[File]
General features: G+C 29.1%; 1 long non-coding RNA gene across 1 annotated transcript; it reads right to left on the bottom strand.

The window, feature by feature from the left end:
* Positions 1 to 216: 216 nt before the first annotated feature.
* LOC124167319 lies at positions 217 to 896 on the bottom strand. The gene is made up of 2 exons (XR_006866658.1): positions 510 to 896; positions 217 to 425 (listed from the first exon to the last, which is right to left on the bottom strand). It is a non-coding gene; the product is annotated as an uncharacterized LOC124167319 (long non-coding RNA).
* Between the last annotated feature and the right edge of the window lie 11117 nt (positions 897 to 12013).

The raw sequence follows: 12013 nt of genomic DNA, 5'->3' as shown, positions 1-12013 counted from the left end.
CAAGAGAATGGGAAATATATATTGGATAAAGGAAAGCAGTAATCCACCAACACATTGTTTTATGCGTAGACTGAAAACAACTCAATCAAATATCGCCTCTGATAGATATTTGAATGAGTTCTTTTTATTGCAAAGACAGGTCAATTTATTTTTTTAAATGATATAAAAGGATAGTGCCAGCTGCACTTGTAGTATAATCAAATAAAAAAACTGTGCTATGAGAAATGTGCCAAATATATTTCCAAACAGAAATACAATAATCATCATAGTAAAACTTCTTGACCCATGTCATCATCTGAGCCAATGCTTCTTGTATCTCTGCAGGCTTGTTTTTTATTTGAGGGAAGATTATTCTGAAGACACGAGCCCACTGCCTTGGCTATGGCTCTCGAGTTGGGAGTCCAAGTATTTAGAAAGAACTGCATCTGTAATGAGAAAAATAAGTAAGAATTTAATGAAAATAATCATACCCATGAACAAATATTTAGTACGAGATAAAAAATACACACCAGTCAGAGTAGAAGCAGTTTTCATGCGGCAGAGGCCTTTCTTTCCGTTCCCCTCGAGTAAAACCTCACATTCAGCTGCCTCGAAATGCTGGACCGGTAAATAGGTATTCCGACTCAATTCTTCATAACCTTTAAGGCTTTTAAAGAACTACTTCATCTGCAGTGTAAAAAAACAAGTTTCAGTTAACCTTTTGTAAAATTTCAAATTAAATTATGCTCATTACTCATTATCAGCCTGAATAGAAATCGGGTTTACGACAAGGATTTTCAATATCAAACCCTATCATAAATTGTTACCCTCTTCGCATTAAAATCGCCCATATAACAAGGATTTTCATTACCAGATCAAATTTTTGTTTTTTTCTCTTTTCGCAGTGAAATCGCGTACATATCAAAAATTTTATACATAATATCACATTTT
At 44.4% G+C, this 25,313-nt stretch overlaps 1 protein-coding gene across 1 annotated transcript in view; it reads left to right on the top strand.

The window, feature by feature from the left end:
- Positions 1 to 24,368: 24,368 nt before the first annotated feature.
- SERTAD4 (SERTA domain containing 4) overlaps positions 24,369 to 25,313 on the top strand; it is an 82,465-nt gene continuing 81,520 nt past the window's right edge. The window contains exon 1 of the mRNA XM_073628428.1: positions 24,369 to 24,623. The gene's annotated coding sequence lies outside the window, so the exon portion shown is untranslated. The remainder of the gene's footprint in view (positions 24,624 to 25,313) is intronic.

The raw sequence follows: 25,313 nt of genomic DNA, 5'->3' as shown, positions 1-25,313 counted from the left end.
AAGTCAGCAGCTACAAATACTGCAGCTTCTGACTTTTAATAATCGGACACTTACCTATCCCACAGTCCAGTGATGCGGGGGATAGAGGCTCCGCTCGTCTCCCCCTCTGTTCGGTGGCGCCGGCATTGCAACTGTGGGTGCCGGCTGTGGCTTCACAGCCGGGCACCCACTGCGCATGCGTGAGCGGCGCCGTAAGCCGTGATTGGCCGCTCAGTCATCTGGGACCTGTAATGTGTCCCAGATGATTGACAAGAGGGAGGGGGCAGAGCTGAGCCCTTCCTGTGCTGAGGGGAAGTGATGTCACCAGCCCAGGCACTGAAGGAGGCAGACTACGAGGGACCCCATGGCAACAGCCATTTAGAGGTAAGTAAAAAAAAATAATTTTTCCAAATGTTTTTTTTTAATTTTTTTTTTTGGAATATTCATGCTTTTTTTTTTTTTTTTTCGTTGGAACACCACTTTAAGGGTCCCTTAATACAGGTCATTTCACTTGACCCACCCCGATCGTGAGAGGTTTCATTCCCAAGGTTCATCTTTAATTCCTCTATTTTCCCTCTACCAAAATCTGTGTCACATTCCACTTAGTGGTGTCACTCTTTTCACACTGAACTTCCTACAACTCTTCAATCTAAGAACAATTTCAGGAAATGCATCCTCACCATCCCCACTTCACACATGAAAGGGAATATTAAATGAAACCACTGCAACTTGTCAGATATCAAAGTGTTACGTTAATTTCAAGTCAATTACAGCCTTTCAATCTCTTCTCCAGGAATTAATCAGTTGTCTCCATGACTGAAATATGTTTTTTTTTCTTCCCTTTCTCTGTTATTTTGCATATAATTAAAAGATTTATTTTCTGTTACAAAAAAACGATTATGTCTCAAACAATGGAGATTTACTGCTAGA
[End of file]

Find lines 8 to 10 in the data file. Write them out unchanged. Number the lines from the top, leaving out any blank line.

At 44.4% G+C, this 25,313-nt stretch overlaps 1 protein-coding gene across 1 annotated transcript in view; it reads left to right on the top strand.

The window, feature by feature from the left end:
- Positions 1 to 24,368: 24,368 nt before the first annotated feature.